of the need for a powered cultivator to support a large family
garden. Demographics which are available today indicate that
throughout the nineteen-forties and early fifties, manufacturing
and marketing of small powered garden equipment was regionally
based, especially in the Midwest and Northeast, and this equipment
was often not readily available nor affordable to gardeners and
farmers in the South.

F. H. Hollar lived his entire life in the Singers Glen
community. He could repair and make almost anything, and his shop
still stands near his family homeplace. Years ago he would have
been called a blacksmith or a backyard mechanic, but today he would
be a designer, engineer, production worker, shop manager, and
salesman all in one. Over the years, this family-operated shop
produced almost 1,000 units with an average price of $145-$165.

In the early years, the cultivators were powered with Maytag
engines and had wooden handles similar to a garden push plow. In
1938, electricity came to rural America and Hollar, being a fix-it
expert, purchased electric motors and converted neighbors’
gasoline engine powered Maytag washing machines to electric
Maytags. This resulted in a ‘shop full’ of Maytag engines
which were installed on his early cultivators. In later years,
Briggs and Stratton, Clinton, Economy, Lauson, and Tecumseh engines
were used (depending on availability); however, over time, Briggs
engines were the most preferred.

Although demand for these cultivators was high, production
during the early years was limited due to steel and engine
shortages. He was always trying to find and purchase enough steel
to make a production run of several cultivators. After the war,
materials became more readily available, resulting in increased
production. Over the years, only minor changes were made to the
original design. Dust shields were added at various locations to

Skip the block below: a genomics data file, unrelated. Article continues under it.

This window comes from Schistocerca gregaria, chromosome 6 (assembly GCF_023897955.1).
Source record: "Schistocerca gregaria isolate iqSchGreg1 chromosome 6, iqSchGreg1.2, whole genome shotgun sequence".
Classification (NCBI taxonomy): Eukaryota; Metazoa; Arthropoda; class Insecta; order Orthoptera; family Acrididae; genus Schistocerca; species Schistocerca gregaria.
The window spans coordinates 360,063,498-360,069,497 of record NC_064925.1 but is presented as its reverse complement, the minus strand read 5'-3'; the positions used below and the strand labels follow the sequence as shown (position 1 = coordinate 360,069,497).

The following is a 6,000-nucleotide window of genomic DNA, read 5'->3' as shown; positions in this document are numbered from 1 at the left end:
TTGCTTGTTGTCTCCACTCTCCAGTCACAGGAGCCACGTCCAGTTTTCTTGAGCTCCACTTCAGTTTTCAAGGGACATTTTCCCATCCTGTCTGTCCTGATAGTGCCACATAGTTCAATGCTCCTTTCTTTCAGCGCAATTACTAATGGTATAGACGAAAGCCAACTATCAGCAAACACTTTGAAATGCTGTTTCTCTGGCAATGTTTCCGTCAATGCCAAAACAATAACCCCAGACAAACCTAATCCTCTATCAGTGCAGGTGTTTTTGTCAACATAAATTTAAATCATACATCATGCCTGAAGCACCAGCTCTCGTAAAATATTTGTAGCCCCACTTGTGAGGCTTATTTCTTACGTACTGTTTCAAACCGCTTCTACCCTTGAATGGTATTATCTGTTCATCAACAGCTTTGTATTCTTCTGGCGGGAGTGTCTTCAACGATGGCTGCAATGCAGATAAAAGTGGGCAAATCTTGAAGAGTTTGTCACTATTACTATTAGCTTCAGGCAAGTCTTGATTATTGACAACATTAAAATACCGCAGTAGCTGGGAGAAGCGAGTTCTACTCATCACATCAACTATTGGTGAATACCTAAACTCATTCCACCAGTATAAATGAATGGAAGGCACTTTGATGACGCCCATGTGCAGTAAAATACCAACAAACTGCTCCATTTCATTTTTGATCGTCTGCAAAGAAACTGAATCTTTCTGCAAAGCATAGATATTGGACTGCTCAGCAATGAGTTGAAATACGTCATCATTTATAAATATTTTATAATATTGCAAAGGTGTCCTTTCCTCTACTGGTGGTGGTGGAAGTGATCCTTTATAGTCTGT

protect bearings, and front counterweights added to improve
maneuverability and balance. All cultivators have the year of
manufacture and its production identification number stamped on the
frame. The cultivators had two belts and uniquely, the proper belt
lengths for each cultivator are also stamped on the frame. Some
cultivators may also be identified by a brass metal tag riveted to
the crossbar between the handles reading ‘F. H. Hollar, Singers
Glen.’ During operation of the business, several family members
worked in the shop. Leonard began working in the shop at an early
age and remembers all aspects of the original manufacturing
processes. Most parts, including handles, frames, cultivator drive
wheel, cleats, bearing supports, and pulleys were handmade and
assembled in the shop. Leonard has inventoried the shop and now
retains the original jigs and fixtures used to bend, weld, align,
and assemble the cultivators. Even today, Leonard recalls how
through experience he learned that when pouring bearings it was
necessary to heat the bearing mold before pouring the bearing
material to ensure the bearing surface would form properly.

In the early 1950s, several new single-wheel cultivators with
balloon tires, such as Choremaster, and Bolens, were introduced,
and Leonard recalls this as the beginning of the demise of the